Considered to be a 'luxury product', caviar owes its exclusive reputation to the fact that it is difficult to obtain sturgeon roe. And yet, there are plenty of alternatives to classical caviar. These often consist of quite different foods which offer us an opportunity to familiarise with new flavours and use some interesting new ingredients in our recipes.
After all, no matter how exclusive, nothing could be more obvious than serving beluga roe on toast, but who would ever expect to taste snail caviar? Here is a list of caviar substitutes to impress your guests.
Couscous "faux caviar"
A very affordable alternative to caviar, original and tasty, often to be seen on finger food menus. It is known as 'faux caviar'. It is obtained by preparing couscous in a way that it still has plenty of bite to it, before being flavoured with a generous amount of butter and, as a second step, with sepia ink. If sufficient care is taken when adding the latter ingredient and mixing with a fork, the result looks like shiny black pearls (they can be made to look even shinier with the addition of some olive oil before serving).
So-called "soy pearls" are based on the same principle. These are tiny select soy spheres which are boiled and generally sold in jars preserved in oil, or aromatised with spices, yuzu or wasabi. Of course their flavour is a far cry from that of authentic caviar and rather tasteless besides, but the "pearls" lend themselves perfectly to being used as edible garnishes. Another caviar substitute that some refer to as soy pearls as well is made from a thin shell of algae which encloses soy sauce. These beads detonate flavour when you bite into them.
This is in fact one of the most bizarre examples of 'alternative caviar'. Completely different from sturgeon, its flavour is earthy and reminiscent of mushrooms; it is obtained by allowing snails to mate in highly controlled environments and the resulting eggs are subjected to a meticulous selection. So much so that, at the end of the day, their cost is practically on a par with that of traditional caviar: here we are talking roughly about 1800 Euros per kilo. However, there are some varieties that are sold in little 50 gram jars (about a couple of spoonfuls) at 100-120 Euros (2000-2400 Euros per kilo). Besides, snail caviar targets a very up-market niche of enthusiasts who have appreciated this product ever since it was first launched in the early '80's.
A higher value is attributed to the caviar obtained from the vendace (coregonus albula), a freshwater fish particularly appreciated in North European countries. This delicacy is technically known as kalix löjrom, and like traditional caviar, it is considered roe (mature, unfertilised eggs). The European Union has granted it Protected Geographical Status in recognition of its uniqueness. Vendace caviar goes for around $425 per kilogram.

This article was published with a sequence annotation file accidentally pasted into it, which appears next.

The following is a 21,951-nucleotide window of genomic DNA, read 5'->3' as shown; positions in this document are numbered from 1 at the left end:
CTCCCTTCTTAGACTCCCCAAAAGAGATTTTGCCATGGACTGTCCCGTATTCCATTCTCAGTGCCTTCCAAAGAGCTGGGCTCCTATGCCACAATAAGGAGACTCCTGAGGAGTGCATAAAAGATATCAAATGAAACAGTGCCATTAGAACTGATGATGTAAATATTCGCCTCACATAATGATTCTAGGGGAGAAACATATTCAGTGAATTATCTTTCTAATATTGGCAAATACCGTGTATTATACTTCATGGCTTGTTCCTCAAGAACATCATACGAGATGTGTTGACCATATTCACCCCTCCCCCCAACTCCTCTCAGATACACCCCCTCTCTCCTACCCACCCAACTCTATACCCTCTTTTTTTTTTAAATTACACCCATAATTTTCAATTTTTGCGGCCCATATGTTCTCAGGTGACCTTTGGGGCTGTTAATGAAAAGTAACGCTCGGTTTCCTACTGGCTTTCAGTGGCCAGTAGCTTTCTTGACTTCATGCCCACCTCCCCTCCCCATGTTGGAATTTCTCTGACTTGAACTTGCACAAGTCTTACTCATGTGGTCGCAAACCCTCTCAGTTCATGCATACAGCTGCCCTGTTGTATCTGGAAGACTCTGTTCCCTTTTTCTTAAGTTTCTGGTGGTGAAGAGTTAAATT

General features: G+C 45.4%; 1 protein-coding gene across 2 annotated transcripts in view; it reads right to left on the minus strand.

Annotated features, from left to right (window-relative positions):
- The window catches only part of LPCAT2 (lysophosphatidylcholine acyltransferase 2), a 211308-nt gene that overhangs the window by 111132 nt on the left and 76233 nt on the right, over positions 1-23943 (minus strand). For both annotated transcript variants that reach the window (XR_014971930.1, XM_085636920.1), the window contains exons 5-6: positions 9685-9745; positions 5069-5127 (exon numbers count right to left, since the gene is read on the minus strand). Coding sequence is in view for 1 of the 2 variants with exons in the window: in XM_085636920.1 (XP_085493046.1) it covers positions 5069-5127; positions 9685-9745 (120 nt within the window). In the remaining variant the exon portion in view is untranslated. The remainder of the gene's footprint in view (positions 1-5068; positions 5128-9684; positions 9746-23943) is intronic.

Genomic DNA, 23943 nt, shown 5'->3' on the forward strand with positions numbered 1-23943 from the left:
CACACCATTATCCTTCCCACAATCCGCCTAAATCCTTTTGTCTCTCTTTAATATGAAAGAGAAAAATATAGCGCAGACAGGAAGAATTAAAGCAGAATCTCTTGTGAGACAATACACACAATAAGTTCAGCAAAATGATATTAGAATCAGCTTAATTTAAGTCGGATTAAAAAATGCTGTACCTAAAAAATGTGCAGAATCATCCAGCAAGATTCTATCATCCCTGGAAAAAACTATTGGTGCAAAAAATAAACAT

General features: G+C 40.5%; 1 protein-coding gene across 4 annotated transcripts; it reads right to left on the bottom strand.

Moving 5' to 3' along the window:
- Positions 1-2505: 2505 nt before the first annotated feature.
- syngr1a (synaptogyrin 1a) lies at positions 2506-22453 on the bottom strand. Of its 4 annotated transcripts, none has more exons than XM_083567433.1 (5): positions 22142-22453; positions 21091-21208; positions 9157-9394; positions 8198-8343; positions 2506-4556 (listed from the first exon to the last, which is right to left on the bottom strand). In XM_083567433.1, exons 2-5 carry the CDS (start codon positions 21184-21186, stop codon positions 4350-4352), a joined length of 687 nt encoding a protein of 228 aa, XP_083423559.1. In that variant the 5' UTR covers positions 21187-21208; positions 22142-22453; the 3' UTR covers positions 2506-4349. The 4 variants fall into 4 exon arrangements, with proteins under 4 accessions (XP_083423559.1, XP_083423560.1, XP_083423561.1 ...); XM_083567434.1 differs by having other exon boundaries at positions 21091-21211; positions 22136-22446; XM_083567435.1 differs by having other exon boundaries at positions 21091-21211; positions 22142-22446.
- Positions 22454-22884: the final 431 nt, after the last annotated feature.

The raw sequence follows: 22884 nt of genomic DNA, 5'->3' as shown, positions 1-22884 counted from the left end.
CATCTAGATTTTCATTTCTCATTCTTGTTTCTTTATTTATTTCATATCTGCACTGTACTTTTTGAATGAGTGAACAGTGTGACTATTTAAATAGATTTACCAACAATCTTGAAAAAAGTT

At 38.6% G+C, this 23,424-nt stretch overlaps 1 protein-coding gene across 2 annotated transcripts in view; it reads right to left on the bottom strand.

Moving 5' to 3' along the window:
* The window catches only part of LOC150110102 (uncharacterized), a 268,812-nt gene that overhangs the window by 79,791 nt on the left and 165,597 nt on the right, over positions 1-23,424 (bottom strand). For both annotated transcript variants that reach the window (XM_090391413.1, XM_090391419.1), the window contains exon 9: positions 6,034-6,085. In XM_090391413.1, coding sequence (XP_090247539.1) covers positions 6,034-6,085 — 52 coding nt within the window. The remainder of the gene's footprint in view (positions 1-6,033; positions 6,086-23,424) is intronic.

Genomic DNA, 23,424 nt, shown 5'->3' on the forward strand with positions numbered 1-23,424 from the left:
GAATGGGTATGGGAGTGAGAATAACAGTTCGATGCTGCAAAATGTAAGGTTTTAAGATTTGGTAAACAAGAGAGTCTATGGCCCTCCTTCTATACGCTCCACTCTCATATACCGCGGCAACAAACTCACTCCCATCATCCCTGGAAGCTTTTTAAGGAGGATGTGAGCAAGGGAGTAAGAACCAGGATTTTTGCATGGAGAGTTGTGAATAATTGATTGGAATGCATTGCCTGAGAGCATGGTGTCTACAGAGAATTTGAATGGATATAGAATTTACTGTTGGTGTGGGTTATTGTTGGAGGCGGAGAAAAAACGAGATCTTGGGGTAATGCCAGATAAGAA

Herring caviar has a most original flavour that is briny and sweet. It is widely consumed in the Baltic countries and in Spain. It is usually presented in oil and accompanied with lemon to enhance its characteristics, which include a pronounced crunchiness. Other forms of preparation include smoking the roe, or dying it with natural squid ink to give it the more exclusive black colour of authentic sturgeon caviar. This roe is also high in healthy omega-3 acids.
There are of course other alternatives to caviar which bear a greater resemblance to the original. A true connoisseur will have no problem distinguishing them but they are not necessarily intended to be fobbed off as authentic sturgeon roe. They are merely to be considered as 'variations on the theme' endowed with their own peculiar organoleptic properties. The most affordable and widely consumed example is that of lumpfish roe, which may be either red or black, and rich in omega-3. It is less salty than the original caviar and, for this reason, is used in various recipes along with other ingredients rather than being served alone.
Soft roe, a pronounced flavour and a rich fattiness are the typical characteristics of salmon caviar, possibly the best known alternative to that of sturgeon. Affordably priced, its colour can vary from pink to bright red, which gives it its other common name 'red caviar'. It is widely used in Russian and Japanese cuisine, in which it is referred to as ikura. In Japan, ikura is often marinated in soy sauce or sake, while Russians pair it with buttered bread or a savoury pancake called blini. It is also widely used as a garnish.
Whichever alternative caviar you intend to taste, we advise you to do it in the most traditional and simple way possible. Place one spoonful of the product on freshly toasted and buttered bread. Then, choose the right wine to accompany it: nothing but Champagne, Prosecco or a quality vodka.